Similarly, the content of our annual publications, such as the Digest of Energy Statistics and the Synopsis of the Energy Sector, will be improved to provide relevant and meaningful information to further aid the development and growth of this critical sector.

Honourable chairperson,

Our national oil company, PetroSA is an important and critical role player in the advancement of our efforts towards ensuring security of supply, and expect that the Board, led by Dr Mokaba will soon make a recommendation to me on a candidate for the position of Chief Executive Officer. This team, we believe, will lay the correct foundation for a final decision on the proposed Project Mthombo. I must re-iterate that I firmly believe that  refineries will have to be constructed in South Africa and be operationalised before 2020.

The Department is supportive of the efforts of PetroSA to ensure the sustainable viability of the Mosselbay GTL refinery, especially in terms of efforts to source feedstock.

Honourable members,

IRP Implementation

The Integrated Resource Plan for Electricity (IRP) lays the foundation for the country’s energy mix up to 2030, and seeks to find an appropriate balance between the expectations of different stakeholders; considering a number of key constraints and risks, for example:

  • Reducing carbon emissions
  • New technology uncertainties such as costs, operability, lead time to build, etc
  • Water usage
  • Localisation and job creation
  • Southern African regional development and integration and
  • Security of supply.

The promulgated IRP makes provision for a diversified energy mix that will comprise the following in terms of new generation capacity:

  • Coal – 14%. I must emphasise the point that this government holds the view that there is a future for coal in the energy mix, and that we will continue with efforts in the field of research and development in areas such as UCG and CCS, and work with our sister departments such as  DST to find ways to clean our abundant coal resources;
  • Nuclear – 22,6%;
  • Open Cycle Gas Turbine  at 9.2% and Closed Cycle Gas Turbine at 5.6%; and
  • Renewable Energy Carriers, include Hydro at 6.1%, wind at 19.7%, Concentrated Solar Power at 2.4% and PV at 19.7%

The Renewable Energy Feed-In Tariff (REFIT) procurement process is a starting point in implementing the IRP. We also need to take advantage of the potential in municipal power generation, to the extent that we can resuscitate some of these old mothballed power stations.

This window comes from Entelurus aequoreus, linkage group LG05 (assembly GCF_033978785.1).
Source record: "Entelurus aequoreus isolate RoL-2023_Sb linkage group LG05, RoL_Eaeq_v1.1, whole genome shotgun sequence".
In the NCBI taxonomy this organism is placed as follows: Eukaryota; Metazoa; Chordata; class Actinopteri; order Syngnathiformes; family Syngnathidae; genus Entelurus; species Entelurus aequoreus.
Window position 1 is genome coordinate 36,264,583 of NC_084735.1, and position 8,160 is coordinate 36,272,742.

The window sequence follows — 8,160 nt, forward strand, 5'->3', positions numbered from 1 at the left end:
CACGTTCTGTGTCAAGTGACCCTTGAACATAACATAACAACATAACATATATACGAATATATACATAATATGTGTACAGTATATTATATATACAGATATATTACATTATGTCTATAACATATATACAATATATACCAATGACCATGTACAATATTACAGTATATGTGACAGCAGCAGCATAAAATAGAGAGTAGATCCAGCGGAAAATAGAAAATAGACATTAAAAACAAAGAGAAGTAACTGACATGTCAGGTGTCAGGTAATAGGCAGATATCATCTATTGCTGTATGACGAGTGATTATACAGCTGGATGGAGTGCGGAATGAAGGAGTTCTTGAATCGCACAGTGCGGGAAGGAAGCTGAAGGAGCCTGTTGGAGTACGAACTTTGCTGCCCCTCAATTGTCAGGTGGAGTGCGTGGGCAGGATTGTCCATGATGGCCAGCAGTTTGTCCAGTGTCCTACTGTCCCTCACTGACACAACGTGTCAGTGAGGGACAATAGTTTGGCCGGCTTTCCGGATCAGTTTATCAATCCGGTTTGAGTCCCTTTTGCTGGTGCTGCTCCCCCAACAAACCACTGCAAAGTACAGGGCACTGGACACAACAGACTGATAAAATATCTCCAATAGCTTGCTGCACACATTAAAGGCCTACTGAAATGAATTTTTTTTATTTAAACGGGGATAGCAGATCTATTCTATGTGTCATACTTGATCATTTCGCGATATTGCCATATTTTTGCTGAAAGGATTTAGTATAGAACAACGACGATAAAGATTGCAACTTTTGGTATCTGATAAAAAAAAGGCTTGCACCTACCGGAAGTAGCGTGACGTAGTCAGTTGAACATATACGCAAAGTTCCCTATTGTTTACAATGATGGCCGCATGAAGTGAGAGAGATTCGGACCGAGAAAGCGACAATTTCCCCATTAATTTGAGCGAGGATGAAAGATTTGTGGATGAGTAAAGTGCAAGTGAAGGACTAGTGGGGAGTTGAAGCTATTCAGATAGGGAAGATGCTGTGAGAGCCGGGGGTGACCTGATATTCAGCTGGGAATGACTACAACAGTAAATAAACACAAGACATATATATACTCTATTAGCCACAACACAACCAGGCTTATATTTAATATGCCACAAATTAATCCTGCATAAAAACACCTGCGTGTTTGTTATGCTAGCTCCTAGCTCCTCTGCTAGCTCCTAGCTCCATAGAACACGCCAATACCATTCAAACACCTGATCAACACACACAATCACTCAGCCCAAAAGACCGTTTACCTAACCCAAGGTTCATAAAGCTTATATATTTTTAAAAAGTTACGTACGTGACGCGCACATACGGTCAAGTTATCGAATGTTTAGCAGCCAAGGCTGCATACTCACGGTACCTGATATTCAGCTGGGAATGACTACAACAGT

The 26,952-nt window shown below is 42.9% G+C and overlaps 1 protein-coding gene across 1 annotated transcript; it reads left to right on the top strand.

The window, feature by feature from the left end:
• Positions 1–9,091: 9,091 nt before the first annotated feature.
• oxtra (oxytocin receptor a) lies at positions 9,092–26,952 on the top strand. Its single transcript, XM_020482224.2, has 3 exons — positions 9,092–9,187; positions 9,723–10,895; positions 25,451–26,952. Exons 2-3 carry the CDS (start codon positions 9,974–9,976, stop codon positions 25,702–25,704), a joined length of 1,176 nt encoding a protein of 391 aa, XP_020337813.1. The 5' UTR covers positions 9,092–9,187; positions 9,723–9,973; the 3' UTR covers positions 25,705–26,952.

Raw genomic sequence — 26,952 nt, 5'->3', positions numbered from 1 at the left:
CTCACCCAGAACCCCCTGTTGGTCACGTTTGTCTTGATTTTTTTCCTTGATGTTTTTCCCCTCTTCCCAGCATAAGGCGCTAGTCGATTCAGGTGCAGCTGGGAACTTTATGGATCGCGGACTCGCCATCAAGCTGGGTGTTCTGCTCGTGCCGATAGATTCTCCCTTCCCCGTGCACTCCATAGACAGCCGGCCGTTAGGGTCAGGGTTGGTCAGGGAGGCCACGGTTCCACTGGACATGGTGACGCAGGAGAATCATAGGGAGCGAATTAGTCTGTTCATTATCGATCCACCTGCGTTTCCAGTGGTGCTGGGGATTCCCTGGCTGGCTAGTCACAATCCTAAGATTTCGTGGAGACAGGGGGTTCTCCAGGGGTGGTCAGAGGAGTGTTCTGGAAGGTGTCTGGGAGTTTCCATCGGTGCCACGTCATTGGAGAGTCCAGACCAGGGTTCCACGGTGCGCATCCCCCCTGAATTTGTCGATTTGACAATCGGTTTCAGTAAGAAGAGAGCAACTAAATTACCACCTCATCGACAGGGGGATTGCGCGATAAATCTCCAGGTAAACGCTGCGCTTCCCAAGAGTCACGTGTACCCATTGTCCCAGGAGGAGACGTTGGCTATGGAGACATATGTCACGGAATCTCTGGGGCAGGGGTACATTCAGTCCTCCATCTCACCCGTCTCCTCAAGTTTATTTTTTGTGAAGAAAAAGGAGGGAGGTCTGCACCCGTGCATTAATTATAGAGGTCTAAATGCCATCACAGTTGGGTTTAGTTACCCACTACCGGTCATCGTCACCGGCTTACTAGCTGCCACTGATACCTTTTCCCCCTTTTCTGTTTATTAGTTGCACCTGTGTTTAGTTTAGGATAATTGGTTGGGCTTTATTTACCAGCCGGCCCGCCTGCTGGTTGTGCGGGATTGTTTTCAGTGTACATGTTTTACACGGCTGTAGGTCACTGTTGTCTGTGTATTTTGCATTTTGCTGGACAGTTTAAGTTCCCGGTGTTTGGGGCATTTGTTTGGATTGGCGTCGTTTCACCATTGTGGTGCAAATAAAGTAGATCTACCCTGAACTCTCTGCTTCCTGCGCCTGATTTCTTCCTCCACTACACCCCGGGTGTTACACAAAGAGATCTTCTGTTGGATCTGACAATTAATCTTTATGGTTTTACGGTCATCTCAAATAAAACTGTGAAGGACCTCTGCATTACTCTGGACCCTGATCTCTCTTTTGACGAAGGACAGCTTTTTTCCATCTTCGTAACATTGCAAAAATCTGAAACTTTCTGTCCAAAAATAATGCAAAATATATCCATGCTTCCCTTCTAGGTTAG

Over and above the Solar Park concept, I would like to clarify a few matters that have become topical amongst potential investors under the renewable energy programme.

We have finally arrived at a point where we are ready to procure the first clean energy projects, indicated under the Integrated Resource Plan. We hope to conclude at least 1000 MW of renewable energy transactions by December this year, in time for showcasing as we host COP 17 in Durban. Apart from the showcasing, this programme is aligned to the New Growth Path and will substantially contribute to President Zuma’s vision on job creation.

Secondly, the procurement of solar photovoltaic, concentrating solar power, biomass and other technologies will take into consideration the legal requirements relating to public sector procurement, in terms of which procurement is required to be open, fair, transparent, cost effective and competitive.

There are other programmes under the IRP that I would like to highlight:

Energy Efficiency Awareness Campaign

The energy efficiency awareness campaign which the Deputy Minister will elaborate on still remains a key programme of the IRP.

Medium Term Risk Mitigation Plan

The Medium Term Risk Mitigation plan under the IRP has identified other “low hanging” projects that will take us through the period until Medupi and Kusile are commissioned. We have started a process to implement these projects, which largely tend to be outside of Eskom generation.

Non-Eskom generation

We are reviewing the regulatory environment to facilitate the introduction of power generation through Independent Power Producers (IPPs). The ISMO Bill is expected to provide the institutional structure that will level the playing field.

As I indicated recently, the nuclear transaction needs to be commenced well in time so that we can commission the power by 2023.